Migration and differentiation of canine bone marrow stromal cells transplanted into the developing mouse brain
Department of Small Animal Clinical Sciences, College of Veterinary Medicine, University of Florida, Gainesville, FL 32610-0126, USA.Journal of Veterinary Medical Science (Impact Factor: 0.78). 12/2009; 72(3):353-6. DOI: 10.1292/jvms.09-0353
To evaluate whether canine bone marrow stromal cells (BMSCs) can migrate and adopt neural phenotypes in the developing mouse brain we transplanted fluorescently labeled BMSCs into the lateral ventricle of immunocompromised neonatal mice. Most fibroblasts, used as a control, and BMSCs isolated from adult dogs remained around the injection site and exhibited a spindle-shaped appearance. A small number of BMSCs from young dogs were found in the subventricular zone, rostral migratory stream, and olfactory bulbs, and retained expression of neuron marker. Our findings suggest that BMSCs isolated from adult dogs have limited ability of migration and differentiation toward neural cells in the developing brain. Bone marrow of young dogs may contain a primitive stem cell population with neural differentiation capacity.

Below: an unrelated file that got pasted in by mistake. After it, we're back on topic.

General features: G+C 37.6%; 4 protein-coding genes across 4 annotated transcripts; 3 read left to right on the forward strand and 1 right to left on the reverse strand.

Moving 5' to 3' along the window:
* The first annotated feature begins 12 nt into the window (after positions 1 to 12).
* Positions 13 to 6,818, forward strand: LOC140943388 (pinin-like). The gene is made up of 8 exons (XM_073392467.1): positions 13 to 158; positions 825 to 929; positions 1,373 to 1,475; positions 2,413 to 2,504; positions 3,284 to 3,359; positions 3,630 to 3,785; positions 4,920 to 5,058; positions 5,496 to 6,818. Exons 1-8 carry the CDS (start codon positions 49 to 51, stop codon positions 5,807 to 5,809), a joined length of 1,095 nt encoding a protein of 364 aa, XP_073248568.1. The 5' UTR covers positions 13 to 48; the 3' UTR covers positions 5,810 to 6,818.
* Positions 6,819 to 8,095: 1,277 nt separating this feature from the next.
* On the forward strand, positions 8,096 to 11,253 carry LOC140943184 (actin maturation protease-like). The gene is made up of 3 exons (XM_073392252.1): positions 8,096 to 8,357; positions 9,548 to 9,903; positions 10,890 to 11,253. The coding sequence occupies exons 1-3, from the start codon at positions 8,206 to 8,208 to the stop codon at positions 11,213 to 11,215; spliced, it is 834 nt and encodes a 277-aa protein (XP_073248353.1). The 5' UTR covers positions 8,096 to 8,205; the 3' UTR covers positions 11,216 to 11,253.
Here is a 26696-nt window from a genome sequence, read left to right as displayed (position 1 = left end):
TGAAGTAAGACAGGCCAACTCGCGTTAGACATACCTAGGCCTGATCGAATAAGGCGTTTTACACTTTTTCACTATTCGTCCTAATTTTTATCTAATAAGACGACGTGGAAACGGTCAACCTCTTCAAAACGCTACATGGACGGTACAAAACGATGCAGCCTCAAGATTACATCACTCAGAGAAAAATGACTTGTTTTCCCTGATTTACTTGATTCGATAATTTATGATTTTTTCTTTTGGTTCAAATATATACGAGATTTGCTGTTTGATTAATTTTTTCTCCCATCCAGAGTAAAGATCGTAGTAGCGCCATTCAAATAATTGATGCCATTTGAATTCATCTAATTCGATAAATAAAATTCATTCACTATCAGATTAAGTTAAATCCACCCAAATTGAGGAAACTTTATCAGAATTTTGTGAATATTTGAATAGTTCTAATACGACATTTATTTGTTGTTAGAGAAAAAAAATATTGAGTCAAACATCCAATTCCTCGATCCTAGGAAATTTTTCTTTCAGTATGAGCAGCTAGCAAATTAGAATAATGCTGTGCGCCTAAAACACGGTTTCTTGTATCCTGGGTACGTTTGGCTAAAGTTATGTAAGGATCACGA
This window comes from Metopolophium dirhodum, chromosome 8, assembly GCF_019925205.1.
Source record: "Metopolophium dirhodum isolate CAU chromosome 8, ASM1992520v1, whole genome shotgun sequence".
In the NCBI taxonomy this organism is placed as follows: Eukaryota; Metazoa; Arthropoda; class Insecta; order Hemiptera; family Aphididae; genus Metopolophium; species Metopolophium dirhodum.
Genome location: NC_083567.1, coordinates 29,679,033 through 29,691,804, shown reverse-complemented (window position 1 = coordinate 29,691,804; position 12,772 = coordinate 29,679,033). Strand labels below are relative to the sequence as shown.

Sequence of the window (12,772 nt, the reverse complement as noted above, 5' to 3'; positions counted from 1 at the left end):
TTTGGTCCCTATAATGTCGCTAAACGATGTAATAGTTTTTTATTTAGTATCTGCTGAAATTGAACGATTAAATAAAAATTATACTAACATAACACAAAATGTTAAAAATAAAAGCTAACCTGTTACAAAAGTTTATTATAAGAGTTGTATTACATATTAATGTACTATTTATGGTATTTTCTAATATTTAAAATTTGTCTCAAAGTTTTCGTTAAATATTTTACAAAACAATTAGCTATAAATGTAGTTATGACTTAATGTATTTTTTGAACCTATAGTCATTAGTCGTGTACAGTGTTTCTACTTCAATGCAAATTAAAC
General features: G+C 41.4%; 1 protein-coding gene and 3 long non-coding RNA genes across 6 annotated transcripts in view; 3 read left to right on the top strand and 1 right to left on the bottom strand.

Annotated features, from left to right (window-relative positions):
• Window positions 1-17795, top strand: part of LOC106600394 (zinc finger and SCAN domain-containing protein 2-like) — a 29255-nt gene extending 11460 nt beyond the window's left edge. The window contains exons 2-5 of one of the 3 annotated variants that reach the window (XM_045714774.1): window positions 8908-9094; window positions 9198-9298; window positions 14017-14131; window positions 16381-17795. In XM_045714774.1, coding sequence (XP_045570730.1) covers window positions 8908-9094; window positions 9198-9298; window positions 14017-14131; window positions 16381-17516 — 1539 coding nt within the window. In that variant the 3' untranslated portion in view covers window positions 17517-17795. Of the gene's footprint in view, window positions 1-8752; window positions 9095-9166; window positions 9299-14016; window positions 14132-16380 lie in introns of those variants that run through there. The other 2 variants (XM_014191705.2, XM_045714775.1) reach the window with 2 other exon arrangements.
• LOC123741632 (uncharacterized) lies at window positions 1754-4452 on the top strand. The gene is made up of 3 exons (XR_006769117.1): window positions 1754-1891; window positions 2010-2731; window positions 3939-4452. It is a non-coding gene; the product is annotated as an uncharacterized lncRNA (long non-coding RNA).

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ABSTRACT: To study the effect of hippocampal bone marrow stromal cells (GFP-BMSCs) transplantation on spatial memory and DeltaNp73 expression in APP/PS1 transgenic mice. Twelve APP/PS1 transgenic mice randomly received either 10 μl GFP-BMSCs suspension in medium (GFP-BMSCs transplantation group) or 10 μl complete medium (sham-operated group). Learning and memory function of mice in both groups were observed and tested in Morris water maze experiment at 2 weeks after surgery. Senile plaques and DeltaNp73 protein in hippocampuses were determined by immunohistochemistry and western blot at 3 weeks after surgery, respectively. APP/PS1 mice treated with BMSCs performed significantly better on the water maze test than those in sham-operated group (P<0·05). Immunohistochemistry showed that GFP-BMSCs distributed uniformly and the number of Alzheimer's senile plaques reduced after transplantation. Western blot showed that quantified DeltaNp73 protein expression was significantly higher in BMSCs transplantation group when compared with sham-operated group (P<0·01). Our results suggest that BMSCs transplatation could retard Alzheimer's disease (AD) like pathology and upregulate DeltaNp73 expression in hippocampuses of APP/PS1 transgenic mice. GFP-BMSCs transplantation will be a potential treatment for AD.Neurological Research 12/2011; 33(10):1109-14. DOI:10.1179/1743132811Y.0000000051 · 1.44 Impact Factor
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